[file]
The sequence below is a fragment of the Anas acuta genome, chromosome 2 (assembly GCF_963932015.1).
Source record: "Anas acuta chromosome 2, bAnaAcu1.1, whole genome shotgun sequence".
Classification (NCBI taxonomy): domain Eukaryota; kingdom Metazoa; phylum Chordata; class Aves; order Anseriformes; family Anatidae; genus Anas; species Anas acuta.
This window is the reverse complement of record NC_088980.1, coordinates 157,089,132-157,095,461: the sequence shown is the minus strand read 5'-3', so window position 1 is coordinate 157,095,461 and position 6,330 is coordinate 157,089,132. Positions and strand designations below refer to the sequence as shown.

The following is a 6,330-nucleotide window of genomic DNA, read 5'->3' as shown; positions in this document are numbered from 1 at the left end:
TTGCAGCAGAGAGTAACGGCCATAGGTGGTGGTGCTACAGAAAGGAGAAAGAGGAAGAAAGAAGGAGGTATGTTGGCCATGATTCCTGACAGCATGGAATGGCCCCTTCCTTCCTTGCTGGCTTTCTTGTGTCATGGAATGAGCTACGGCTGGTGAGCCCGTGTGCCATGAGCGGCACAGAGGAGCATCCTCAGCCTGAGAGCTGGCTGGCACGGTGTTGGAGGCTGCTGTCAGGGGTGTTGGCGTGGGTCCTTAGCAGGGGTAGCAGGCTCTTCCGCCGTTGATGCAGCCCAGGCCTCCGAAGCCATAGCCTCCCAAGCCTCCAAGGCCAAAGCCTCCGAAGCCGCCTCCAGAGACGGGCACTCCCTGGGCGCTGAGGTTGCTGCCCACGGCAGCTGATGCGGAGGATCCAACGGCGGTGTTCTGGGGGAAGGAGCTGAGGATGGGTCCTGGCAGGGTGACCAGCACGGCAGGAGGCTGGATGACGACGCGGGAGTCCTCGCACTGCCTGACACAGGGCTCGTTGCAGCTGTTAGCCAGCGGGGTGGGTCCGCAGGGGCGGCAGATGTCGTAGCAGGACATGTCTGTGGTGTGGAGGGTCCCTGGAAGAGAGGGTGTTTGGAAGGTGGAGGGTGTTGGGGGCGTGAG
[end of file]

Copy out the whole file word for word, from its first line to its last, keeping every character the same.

The sequence below is a fragment of the Anas acuta genome, chromosome 2 (assembly GCF_963932015.1).
Source record: "Anas acuta chromosome 2, bAnaAcu1.1, whole genome shotgun sequence".
Classification (NCBI taxonomy): domain Eukaryota; kingdom Metazoa; phylum Chordata; class Aves; order Anseriformes; family Anatidae; genus Anas; species Anas acuta.
This window is the reverse complement of record NC_088980.1, coordinates 157,089,132-157,095,461: the sequence shown is the minus strand read 5'-3', so window position 1 is coordinate 157,095,461 and position 6,330 is coordinate 157,089,132. Positions and strand designations below refer to the sequence as shown.

The following is a 6,330-nucleotide window of genomic DNA, read 5'->3' as shown; positions in this document are numbered from 1 at the left end:
TTGCAGCAGAGAGTAACGGCCATAGGTGGTGGTGCTACAGAAAGGAGAAAGAGGAAGAAAGAAGGAGGTATGTTGGCCATGATTCCTGACAGCATGGAATGGCCCCTTCCTTCCTTGCTGGCTTTCTTGTGTCATGGAATGAGCTACGGCTGGTGAGCCCGTGTGCCATGAGCGGCACAGAGGAGCATCCTCAGCCTGAGAGCTGGCTGGCACGGTGTTGGAGGCTGCTGTCAGGGGTGTTGGCGTGGGTCCTTAGCAGGGGTAGCAGGCTCTTCCGCCGTTGATGCAGCCCAGGCCTCCGAAGCCATAGCCTCCCAAGCCTCCAAGGCCAAAGCCTCCGAAGCCGCCTCCAGAGACGGGCACTCCCTGGGCGCTGAGGTTGCTGCCCACGGCAGCTGATGCGGAGGATCCAACGGCGGTGTTCTGGGGGAAGGAGCTGAGGATGGGTCCTGGCAGGGTGACCAGCACGGCAGGAGGCTGGATGACGACGCGGGAGTCCTCGCACTGCCTGACACAGGGCTCGTTGCAGCTGTTAGCCAGCGGGGTGGGTCCGCAGGGGCGGCAGATGTCGTAGCAGGACATGTCTGTGGTGTGGAGGGTCCCTGGAAGAGAGGGTGTTTGGAAGGTGGAGGGTGTTGGGGGCGTGAG